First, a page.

P&D Associates draw inspiration from their clients’ penchant for wood to craft a contemporary 3BHK haven that’s luxe yet cosy.
When it comes to interiors, the word ‘luxury’ usually brings to mind a sumptuous spread of semi-precious materials, designer furniture, intricate fixtures, the works… Above all, the word triggers imagery of vast expanses of space. Thousands-and-then-some-square feet of space. So you can imagine our surprise (tad snobbish, we admit) on hearing of a luxury residence that measured a mere 1,000-odd sq ft. “Creating a home which had a feel of spaciousness and luxury in a 1,500-square-foot apartment was no mean task,” confirm the designers. The clients’ preferred choice of material, wood, complicated things a little further. Effecting an ‘open’ ambience with a material that tends to be visually overwhelming is definitely tricky territory. Nonetheless, interior designers Shruti Siddhpura,
Pratik Siddhpura and Devang Patel of Bharuch-based P&D Associates were up to the challenge.
The trio responded to the brief with a design concept they refer to as ‘sparse luxury’; that is, minimalist interiors detailed with luxurious elements and plenty of mood lighting. Before we elaborate on the finer things this apartment has to offer, a minor digression. “The clients wanted a bigger kitchen. For this, we extended the common wall that separates the living room and kitchen. The extended wall space in the living area was used to create a decorative niche. This was the only structural change that we made,” says Devang.
The interior design of the residence is set against a monochromatic backdrop — white painted walls and cream vitrified tiles underfoot. This created a sense of seamlessness across areas, thereby addressing the clients’ need for a spacious-looking home. The next step was deciding on how teak, the theme material, would be incorporated into the design. The obvious answer was in the form of furniture.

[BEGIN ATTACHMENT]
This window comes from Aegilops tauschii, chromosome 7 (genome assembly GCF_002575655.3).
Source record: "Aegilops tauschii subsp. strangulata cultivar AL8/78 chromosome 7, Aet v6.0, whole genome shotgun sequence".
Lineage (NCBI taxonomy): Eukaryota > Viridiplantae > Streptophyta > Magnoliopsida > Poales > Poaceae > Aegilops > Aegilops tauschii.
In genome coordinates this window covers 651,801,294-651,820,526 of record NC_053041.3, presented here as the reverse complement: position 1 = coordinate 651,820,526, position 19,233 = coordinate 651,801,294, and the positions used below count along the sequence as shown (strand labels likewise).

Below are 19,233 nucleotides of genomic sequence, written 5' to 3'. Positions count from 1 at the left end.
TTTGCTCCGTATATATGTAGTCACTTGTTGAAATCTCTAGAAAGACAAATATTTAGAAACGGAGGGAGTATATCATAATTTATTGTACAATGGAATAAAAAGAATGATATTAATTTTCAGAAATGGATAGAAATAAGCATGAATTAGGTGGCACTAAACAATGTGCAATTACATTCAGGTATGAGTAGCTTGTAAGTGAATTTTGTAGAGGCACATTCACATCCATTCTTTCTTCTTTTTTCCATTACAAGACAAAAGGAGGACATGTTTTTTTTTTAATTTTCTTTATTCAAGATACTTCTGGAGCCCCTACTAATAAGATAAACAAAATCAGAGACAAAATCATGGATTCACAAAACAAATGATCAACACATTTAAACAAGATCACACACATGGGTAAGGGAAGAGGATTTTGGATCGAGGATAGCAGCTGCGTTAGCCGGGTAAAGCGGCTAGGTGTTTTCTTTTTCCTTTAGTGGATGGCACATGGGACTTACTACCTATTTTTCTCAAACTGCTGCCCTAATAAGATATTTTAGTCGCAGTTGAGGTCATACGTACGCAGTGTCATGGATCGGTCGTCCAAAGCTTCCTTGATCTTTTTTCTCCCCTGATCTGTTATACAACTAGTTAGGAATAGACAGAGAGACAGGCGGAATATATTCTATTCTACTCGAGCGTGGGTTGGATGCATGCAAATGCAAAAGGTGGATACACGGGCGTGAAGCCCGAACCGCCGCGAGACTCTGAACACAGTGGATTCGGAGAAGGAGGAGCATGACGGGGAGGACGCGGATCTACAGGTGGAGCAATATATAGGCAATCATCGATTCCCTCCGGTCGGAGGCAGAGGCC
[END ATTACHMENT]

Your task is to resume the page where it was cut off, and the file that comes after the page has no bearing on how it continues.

Yes, all furniture in this apartment was made onsite, by P&D Associates, out of solid teak. The designs, clean-lined; the upholstery, creamy hues with blushes and burgundy thrown in for visual variety.
However, the designers weren’t through with their star material. “We went through many options to create a design that wouldn’t make the room look cramped. We finally arrived on the panel,” explains Devang. The teak panel in question borders the main entrance and wraps all the way around a toilet block that extends rather awkwardly into the living area. “The panelling is a design highlight; a feature wall that actually hides the toilet block,” he continues. Capitalizing on the visual distinction, they have located the dining area against the teak-clad block, simultaneously optimizing on every inch available. This ensures easy access to the kitchen, constant interaction with the living area and privacy from the odd nosy-parker or two at the door.
Teak plays a lead role in all three bedrooms as well — as a floor-to-ceiling cladding around the dressing area of the guest bedroom; a sturdy backdrop for the bed in the son’s room where it extends to become a bedside table; and finally, as the headboard in the master bedroom. In the last case, teak has been used together with highly polished, lotus-shaped brass motifs that have been inlaid into the wood. Brass elements also feature in other areas — the door handle at the entrance; a band across the length of the coffee table; graceful bells that adorn a fretwork screen in the puja area; and a brass lamp (handpicked by the clients while vacationing down South) in the aforementioned ochre-painted niche in the living room. Although used sparingly, the glossy texture of the golden-toned brass set against the warm grainy feel of teak makes a luxurious impact.
Mood lighting, within wall niches and along the ceiling, helps draw attention to showpieces as well as balances out the heaviness of wood. Flashes of colour appear in the form of throw cushions and rugs. Besides this, a charcoal painting over the dining area and a primarily black-and-white photographic print in the living room are the only pieces of wall art in the home.
A well-planned home crafted out of the richest of woods, modestly sprinkled with one of the most ancient metals. Now that’s what you call sparse luxury!
The brief was to create contemporary, luxurious interiors within a 1,500-square-foot space.
Flooring Vitrified tiles Walls & wall treatments Paint and teak panelling Furniture Teak furniture, custom-designed onsite
Owners Pillai Residence Location Surat, Gujarat Area 1,500 sq ft Project duration 8 to 9 months (from 2000 to 2001) Design team (P&D Associates) Devang Patel, Pratik Siddhpura & Shruti Siddhpura Site coordinator Rameshbhai
Some more images…